For the longest time, India has been a fusion curry of religions, cultures, languages and arts. It is a common belief now that in the 21st century, the center of the world will shift eastwards, wherein India and China will play a major role in shaping the future of the world. More importantly, within just a few decades, more than 75% of the world’s population will be in Asia. China is not a democracy or a free market economy and Japan has the second oldest population in the world (behind Monaco).
How does this context relate to a young Indian who is looking to create an identity and create a positive impact in the world? With 356 million 10-24 year-olds, India has the world’s largest youth population. Developing countries like India, could soar high if the right investment is made in the areas of education, healthcare and human rights. In this article, we will look at 5 ingredients for success and impact that would truly make one a ‘Global Indian’.
- Less is More – Technology and social media have drastically reduced the attention span of people, especially those who are glued to their smart phones for hours. In the world of viral videos and snaps, it is important to understand that the quality of information we share, still matters. So if you could say something useful in a few words, try making a short video or infographic. This will allow you to spread your message to a global audience incredibly fast.
- Global Mindset – What is a global mindset? It’s the ability to navigate your way easily from one culture to another. It’s the awareness of global differences both socially and economically and at the same time thinking sustainably. It’s being able to learn and adapt to each new situation irrespective of where you are. The world has become a global village. Today, many of us know someone or the other who has been to atleast a couple of other countries. It is important to understand that traveling outside your country without a global mindset is like going empty hand to college. You might have a lot of fun but you wont learn much. We learn exponentially in a diverse culture and environment.
- Experiential Learning – We learn the most from our own experiences and experiments. Our brain finds it easier to mold itself if we DO (not think) the more of the same thing under different circumstances. Think of it like driving in India! Generally Indians find it easier to drive in western countries. For example, driving in the US is like working for a big company. The infrastructure is good, processes are well defined, things are organized and there is a heavy fine for breaking the rules. Driving in India is like working for a small company. Everything is chaotic, processes are still evolving and breaking of the rules is common. As Indians, we are born with the ability to adapt to different challenges and therefore hold an inherent advantage at the global stage.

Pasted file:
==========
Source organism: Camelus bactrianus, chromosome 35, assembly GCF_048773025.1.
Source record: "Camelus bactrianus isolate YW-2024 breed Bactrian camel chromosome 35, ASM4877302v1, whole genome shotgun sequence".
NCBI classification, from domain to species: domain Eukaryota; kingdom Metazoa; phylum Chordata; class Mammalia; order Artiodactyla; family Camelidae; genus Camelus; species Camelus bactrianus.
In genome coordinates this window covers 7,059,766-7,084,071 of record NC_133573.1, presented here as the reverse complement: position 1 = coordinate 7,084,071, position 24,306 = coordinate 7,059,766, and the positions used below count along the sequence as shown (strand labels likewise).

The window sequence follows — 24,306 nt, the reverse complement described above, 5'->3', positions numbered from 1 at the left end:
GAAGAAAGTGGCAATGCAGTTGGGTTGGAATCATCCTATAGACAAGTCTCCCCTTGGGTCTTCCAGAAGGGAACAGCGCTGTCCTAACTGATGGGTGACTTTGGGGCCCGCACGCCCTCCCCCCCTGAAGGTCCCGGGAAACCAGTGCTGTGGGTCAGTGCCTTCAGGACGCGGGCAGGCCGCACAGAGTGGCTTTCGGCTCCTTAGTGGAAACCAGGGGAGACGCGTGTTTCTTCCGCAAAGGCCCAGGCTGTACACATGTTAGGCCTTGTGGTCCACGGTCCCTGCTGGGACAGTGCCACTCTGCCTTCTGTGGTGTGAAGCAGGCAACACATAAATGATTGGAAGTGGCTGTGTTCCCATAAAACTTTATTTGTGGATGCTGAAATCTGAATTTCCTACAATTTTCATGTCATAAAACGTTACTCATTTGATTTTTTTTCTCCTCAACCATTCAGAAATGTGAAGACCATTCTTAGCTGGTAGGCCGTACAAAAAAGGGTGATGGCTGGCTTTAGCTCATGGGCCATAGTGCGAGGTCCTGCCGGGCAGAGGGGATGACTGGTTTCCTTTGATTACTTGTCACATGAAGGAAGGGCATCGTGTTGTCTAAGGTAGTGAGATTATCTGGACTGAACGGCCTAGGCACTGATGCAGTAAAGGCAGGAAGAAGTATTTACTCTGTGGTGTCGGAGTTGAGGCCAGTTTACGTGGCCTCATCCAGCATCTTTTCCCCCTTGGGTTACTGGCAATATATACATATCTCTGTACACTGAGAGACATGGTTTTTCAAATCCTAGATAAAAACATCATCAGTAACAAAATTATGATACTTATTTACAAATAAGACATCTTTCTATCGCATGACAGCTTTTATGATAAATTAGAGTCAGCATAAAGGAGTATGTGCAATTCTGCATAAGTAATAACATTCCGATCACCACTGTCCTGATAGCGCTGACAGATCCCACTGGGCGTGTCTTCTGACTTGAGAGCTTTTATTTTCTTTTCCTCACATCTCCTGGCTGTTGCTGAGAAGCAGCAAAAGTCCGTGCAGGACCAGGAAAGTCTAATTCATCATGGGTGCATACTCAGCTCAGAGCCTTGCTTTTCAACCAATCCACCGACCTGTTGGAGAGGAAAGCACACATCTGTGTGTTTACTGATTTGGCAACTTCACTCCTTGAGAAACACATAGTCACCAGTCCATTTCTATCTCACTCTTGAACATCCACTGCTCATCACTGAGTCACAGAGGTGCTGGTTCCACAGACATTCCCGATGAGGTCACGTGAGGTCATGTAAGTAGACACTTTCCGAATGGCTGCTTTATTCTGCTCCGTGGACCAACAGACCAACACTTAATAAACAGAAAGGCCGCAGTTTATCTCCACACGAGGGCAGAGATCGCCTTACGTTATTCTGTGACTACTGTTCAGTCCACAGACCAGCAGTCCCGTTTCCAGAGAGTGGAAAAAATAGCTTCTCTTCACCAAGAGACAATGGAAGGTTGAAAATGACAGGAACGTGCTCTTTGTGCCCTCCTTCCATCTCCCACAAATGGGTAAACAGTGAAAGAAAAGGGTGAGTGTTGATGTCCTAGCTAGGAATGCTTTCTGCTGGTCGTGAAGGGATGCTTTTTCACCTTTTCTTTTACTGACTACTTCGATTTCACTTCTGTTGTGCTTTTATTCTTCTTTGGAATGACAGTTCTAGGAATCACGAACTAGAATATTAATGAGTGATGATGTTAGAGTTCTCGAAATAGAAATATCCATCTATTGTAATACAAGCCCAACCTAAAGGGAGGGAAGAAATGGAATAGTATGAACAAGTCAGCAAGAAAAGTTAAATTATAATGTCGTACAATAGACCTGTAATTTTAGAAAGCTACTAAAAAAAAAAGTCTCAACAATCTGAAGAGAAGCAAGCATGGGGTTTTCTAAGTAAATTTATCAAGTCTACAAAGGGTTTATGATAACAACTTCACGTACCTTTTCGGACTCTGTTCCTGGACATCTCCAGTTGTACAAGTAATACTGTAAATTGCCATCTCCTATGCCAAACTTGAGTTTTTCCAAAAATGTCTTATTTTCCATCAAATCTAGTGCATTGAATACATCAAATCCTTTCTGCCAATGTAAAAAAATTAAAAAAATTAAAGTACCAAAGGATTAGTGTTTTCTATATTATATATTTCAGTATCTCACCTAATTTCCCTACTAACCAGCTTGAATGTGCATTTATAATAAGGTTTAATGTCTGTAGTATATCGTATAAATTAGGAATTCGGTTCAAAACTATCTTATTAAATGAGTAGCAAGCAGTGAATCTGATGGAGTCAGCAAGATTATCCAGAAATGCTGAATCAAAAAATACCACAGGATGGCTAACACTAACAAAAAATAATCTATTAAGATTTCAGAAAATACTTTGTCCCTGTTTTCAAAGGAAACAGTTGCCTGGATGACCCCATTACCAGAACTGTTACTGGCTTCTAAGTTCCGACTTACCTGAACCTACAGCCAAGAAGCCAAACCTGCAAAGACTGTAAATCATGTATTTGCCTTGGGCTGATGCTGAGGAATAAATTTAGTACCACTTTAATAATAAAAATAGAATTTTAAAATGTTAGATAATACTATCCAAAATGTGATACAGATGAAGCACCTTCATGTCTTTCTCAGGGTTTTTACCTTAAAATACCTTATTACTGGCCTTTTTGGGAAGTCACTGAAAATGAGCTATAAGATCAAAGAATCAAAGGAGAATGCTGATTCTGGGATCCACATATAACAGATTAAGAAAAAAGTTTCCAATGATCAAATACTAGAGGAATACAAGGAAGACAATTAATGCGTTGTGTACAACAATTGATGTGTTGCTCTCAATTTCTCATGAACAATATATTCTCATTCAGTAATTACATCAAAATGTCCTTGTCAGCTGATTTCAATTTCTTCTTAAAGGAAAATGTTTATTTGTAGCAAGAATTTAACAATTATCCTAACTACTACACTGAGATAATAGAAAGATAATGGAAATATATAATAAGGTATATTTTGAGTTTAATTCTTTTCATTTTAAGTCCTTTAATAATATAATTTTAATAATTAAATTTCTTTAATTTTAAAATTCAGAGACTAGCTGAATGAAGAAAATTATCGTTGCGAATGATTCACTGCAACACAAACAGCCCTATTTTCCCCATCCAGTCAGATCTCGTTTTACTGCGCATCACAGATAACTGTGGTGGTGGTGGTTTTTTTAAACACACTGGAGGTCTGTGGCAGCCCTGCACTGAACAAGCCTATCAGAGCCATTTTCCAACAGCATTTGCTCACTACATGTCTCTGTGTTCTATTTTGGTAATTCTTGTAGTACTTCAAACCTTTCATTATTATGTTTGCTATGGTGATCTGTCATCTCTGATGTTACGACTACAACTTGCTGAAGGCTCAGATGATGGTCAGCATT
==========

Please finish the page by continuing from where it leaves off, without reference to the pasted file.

- Collaboration not Competition – Most Indians are still driven by the idea of competition but to make an identity at the global level, one must learn how to reach the same goals through collaboration; bringing people together for a common cause and keeping the focus on the bigger picture. Food for thought: Before going to bed tonight, think of three concrete ways you can add value to people, whose lives you would like to change. Try to think of problems you would love to solve. Train your brain to recognize patterns and to think like an entrepreneur. Taking risks is good but taking calculated risks is even better.
- Hack Your Brain to Do What You Love – Thanks to the incredible hard work of the previous generations, today’s generation of young Indians have the freedom of choice to follow their passion. However the education system has struggled to keep pace with the demands of this shift. You must find alternate ways to experience, learn and contribute. Surround yourself with people who believe in you and support you. It is said that we become the average of five people we spend most of our time with. Magic lies outside our comfort zone. So go out there and challenge yourself to discover your passion and then follow it with all your might to make this world a better place. There’s no point living or working in a skyscraper, if your neighborhood is full of slums.
By Kamal Seth, Founder, Human Circle